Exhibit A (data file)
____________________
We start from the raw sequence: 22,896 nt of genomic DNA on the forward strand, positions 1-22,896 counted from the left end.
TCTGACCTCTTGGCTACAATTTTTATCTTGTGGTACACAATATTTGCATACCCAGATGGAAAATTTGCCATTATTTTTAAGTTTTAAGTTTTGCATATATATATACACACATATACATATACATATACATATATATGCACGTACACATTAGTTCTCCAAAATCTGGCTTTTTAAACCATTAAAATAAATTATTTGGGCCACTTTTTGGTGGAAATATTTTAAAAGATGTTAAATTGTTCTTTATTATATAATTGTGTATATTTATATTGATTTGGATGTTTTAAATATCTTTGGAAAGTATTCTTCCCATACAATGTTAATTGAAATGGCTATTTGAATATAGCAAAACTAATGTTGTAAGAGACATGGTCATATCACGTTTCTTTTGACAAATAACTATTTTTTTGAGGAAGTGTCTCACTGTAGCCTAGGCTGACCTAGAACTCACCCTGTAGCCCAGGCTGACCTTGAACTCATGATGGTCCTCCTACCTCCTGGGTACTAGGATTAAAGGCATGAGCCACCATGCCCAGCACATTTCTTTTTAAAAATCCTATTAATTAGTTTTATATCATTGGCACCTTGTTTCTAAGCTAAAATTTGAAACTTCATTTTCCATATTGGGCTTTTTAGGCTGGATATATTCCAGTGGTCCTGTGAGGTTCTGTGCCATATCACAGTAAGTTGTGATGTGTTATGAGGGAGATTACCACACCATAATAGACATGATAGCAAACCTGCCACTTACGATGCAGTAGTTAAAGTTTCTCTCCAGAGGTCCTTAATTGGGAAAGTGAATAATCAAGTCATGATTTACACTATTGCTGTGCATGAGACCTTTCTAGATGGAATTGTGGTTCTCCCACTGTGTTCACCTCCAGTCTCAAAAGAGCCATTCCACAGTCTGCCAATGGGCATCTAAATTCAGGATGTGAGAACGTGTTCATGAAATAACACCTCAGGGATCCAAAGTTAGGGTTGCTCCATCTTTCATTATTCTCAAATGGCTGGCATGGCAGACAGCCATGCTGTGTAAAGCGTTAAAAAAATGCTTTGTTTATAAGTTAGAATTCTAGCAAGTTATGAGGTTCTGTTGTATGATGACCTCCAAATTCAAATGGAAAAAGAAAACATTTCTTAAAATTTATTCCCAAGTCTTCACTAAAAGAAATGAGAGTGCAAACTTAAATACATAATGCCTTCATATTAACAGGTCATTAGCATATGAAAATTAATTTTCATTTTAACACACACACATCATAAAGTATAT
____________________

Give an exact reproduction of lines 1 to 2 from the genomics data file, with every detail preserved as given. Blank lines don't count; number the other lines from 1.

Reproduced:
We start from the raw sequence: 22,896 nt of genomic DNA on the forward strand, positions 1-22,896 counted from the left end.
TCTGACCTCTTGGCTACAATTTTTATCTTGTGGTACACAATATTTGCATACCCAGATGGAAAATTTGCCATTATTTTTAAGTTTTAAGTTTTGCATATATATATACACACATATACATATACATATACATATATATGCACGTACACATTAGTTCTCCAAAATCTGGCTTTTTAAACCATTAAAATAAATTATTTGGGCCACTTTTTGGTGGAAATATTTTAAAAGATGTTAAATTGTTCTTTATTATATAATTGTGTATATTTATATTGATTTGGATGTTTTAAATATCTTTGGAAAGTATTCTTCCCATACAATGTTAATTGAAATGGCTATTTGAATATAGCAAAACTAATGTTGTAAGAGACATGGTCATATCACGTTTCTTTTGACAAATAACTATTTTTTTGAGGAAGTGTCTCACTGTAGCCTAGGCTGACCTAGAACTCACCCTGTAGCCCAGGCTGACCTTGAACTCATGATGGTCCTCCTACCTCCTGGGTACTAGGATTAAAGGCATGAGCCACCATGCCCAGCACATTTCTTTTTAAAAATCCTATTAATTAGTTTTATATCATTGGCACCTTGTTTCTAAGCTAAAATTTGAAACTTCATTTTCCATATTGGGCTTTTTAGGCTGGATATATTCCAGTGGTCCTGTGAGGTTCTGTGCCATATCACAGTAAGTTGTGATGTGTTATGAGGGAGATTACCACACCATAATAGACATGATAGCAAACCTGCCACTTACGATGCAGTAGTTAAAGTTTCTCTCCAGAGGTCCTTAATTGGGAAAGTGAATAATCAAGTCATGATTTACACTATTGCTGTGCATGAGACCTTTCTAGATGGAATTGTGGTTCTCCCACTGTGTTCACCTCCAGTCTCAAAAGAGCCATTCCACAGTCTGCCAATGGGCATCTAAATTCAGGATGTGAGAACGTGTTCATGAAATAACACCTCAGGGATCCAAAGTTAGGGTTGCTCCATCTTTCATTATTCTCAAATGGCTGGCATGGCAGACAGCCATGCTGTGTAAAGCGTTAAAAAAATGCTTTGTTTATAAGTTAGAATTCTAGCAAGTTATGAGGTTCTGTTGTATGATGACCTCCAAATTCAAATGGAAAAAGAAAACATTTCTTAAAATTTATTCCCAAGTCTTCACTAAAAGAAATGAGAGTGCAAACTTAAATACATAATGCCTTCATATTAACAGGTCATTAGCATATGAAAATTAATTTTCATTTTAACACACACACATCATAAAGTATAT